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Brochures serve as one of the staple marketing materials of any business — they can give a corporate overview or actively promote a particular product, service or special offer. That's why good graphic designers take great care when planning and designing brochures. If you want your business or your clients' businesses to stand out through compelling brochures, make sure to avoid the following top five brochure blunders.
Printing brochures yourself can definitely be tempting. You might think that it will save money to print a brochure from your personal or company printer; however, problems can arise, including inaccurate colors, crooked folds when doing it by hand, faded ink and an amateur look. Getting your brochures professionally printed ensures that clients will not receive something that says your company makes mistakes or takes shortcuts.
It is important to use the correct printing templates when designing your brochure or the printed piece could be misaligned. Templates vary depending on the folding method needed, and these files provide information on product dimensions, layout, bleed, safety zone and any folding or mailing guidelines. Templates make it easier for you to create accurate, print-ready files in any of the major graphic design programs. To make it even easier for you, PsPrint offers free brochure layout templates.
Good design draws attention to the most important text of any printed brochures. Sometimes designers forget this, however, and try to cram too much information into too small a space, or simplify everything into bulleted points. Don't go beyond four or five bulleted points or the impact of each will be lost on the reader. Even worse, some designers overload brochures with graphics and images, while aesthetically invigorating, doing this will distract from the brochure's message and result in a lower return on investment. Try to balance graphics and text, leave plenty of white space and make sure you use graphical elements to draw attention to the most important text (the offer, special sales, etc.).
To be blunt, nobody cares about your company or your clients' company. All your brochure readers are concerned with is how your company can help them. This is a fact well-known by the top marketers and copywriters, but is all-too-often ignored by amateur brochure writers. If your brochure simply drones on about the company, you'll lose reader interest and sales. Make your copy pop by espousing the features and benefits of doing business with your company and their products and services. The bottom line: Tell your readers what you can do to solve their problems, make life easier, make their business more profitable, etc., and you'll hook your readers and drive your response rate through the roof.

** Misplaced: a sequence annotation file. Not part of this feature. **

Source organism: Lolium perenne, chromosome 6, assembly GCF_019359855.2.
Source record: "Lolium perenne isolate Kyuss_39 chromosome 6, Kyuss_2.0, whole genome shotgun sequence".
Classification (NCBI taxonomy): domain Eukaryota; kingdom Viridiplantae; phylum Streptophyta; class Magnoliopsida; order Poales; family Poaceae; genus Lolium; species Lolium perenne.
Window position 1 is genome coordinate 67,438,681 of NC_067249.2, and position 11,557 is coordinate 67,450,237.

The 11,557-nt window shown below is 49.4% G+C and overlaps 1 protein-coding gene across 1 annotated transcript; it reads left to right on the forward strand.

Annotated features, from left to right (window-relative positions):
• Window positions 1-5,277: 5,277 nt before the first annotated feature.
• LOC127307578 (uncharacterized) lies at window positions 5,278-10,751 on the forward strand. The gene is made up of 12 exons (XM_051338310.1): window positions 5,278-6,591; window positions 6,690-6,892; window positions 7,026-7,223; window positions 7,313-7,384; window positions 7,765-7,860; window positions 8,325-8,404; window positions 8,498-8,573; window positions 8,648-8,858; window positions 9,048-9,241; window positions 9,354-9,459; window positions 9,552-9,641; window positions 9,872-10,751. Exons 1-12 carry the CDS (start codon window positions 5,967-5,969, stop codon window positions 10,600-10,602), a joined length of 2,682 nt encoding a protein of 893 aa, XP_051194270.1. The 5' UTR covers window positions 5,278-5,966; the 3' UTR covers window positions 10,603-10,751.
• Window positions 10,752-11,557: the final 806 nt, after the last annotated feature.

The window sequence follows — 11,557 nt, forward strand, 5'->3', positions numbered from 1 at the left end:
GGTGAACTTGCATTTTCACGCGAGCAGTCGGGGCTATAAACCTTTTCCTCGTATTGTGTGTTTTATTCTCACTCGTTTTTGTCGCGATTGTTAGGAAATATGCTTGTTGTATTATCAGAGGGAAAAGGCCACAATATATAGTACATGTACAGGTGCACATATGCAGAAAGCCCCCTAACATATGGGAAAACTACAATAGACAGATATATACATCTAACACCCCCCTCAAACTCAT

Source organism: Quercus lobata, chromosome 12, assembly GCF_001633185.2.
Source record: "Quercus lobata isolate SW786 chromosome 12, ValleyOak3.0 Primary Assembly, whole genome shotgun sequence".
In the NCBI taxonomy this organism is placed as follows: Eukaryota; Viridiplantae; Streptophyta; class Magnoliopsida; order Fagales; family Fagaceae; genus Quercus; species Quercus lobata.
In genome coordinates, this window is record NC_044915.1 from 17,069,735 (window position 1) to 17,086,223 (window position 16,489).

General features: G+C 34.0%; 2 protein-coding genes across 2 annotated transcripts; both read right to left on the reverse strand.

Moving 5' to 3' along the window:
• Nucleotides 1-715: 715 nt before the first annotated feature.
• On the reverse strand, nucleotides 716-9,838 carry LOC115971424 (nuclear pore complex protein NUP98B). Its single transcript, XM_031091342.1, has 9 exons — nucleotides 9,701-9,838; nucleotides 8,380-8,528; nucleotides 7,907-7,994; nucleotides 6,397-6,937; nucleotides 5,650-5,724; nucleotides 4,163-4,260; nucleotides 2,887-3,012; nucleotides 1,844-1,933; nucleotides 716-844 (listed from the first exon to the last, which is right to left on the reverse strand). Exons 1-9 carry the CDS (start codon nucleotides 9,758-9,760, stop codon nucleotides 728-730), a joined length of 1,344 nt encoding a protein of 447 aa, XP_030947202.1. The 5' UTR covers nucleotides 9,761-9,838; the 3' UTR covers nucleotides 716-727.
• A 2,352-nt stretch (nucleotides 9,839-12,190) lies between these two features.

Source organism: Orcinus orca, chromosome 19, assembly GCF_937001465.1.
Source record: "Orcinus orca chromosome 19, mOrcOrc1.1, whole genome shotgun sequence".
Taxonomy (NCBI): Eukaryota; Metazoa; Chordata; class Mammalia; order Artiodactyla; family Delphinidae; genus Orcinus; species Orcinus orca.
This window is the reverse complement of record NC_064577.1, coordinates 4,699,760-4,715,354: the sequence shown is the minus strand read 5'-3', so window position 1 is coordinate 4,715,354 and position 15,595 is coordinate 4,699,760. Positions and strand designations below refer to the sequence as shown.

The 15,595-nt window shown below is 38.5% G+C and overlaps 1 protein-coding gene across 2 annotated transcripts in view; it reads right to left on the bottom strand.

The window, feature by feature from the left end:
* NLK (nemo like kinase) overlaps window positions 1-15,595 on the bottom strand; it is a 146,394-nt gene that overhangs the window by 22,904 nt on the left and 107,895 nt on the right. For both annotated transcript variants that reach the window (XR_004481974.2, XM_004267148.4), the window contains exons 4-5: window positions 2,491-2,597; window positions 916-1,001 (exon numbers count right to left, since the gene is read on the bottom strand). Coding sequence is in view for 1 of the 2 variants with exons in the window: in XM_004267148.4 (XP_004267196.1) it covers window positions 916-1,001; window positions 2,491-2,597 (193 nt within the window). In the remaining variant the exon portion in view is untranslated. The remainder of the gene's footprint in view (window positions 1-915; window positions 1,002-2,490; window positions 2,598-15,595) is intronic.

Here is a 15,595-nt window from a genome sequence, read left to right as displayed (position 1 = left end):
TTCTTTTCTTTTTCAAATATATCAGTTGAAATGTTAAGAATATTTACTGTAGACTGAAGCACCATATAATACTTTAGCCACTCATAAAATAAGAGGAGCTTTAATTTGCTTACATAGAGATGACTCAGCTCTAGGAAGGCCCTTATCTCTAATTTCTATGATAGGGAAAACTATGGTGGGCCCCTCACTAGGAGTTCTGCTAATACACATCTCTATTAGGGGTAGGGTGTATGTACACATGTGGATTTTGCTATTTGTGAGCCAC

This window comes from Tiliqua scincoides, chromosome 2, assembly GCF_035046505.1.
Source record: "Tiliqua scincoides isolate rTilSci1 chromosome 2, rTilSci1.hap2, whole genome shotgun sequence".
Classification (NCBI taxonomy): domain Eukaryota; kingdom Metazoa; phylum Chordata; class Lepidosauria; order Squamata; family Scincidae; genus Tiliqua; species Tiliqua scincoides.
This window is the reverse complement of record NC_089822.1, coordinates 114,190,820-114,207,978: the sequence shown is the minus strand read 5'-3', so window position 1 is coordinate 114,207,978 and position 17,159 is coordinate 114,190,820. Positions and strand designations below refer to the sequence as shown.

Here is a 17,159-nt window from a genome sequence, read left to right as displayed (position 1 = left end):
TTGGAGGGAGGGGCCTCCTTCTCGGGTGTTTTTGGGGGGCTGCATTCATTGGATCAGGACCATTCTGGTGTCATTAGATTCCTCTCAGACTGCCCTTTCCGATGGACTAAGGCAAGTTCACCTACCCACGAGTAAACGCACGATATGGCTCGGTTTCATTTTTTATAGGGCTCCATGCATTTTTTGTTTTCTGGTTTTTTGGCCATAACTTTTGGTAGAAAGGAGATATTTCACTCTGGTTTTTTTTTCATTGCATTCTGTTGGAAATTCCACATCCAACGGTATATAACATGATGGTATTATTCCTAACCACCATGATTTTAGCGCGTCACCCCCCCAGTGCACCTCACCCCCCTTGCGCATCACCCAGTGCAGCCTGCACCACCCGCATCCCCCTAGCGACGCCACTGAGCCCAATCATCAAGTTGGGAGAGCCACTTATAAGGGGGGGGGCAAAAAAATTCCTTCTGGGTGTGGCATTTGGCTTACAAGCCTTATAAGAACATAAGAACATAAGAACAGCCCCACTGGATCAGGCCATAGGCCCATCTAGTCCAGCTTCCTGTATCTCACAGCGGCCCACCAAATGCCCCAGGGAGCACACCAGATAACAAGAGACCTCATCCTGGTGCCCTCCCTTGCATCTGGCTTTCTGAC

Like business cards, brochures can — and should — be distributed anywhere and everywhere. Unfortunately, some companies only give brochures to prospects that have already walked through their door. Once prospects have contacted them, however, the brochure is essentially worthless in comparison to what a face-to-face pitch can do. Rather, brochures should drive prospects to your business to set up a face-to-face meeting; and therefore should be widely circulated. Many Chambers of Commerce and other organizations offer brochure slots for members. Some of the major newspapers offer deals where you can insert brochures into variety advertisement packs, and you can leave brochures laying anywhere potential prospects might pick them up (without littering, of course). Even better, brochures are perfect for bulk-mailing campaigns, because they can contain a large amount of information, persuade prospects to follow a powerful call to action, and full-color brochure printing is economical. If you don't have a mailing list, PsPrint offers a list-building service to help you get started. Before you send your next brochure to the press, take a quick look to make sure you haven't committed one of these brochure blunders. If you're in the clear, you're likely have an invigorating and compelling promotional piece sure to drive the return of investment - as long as it's distributed correctly.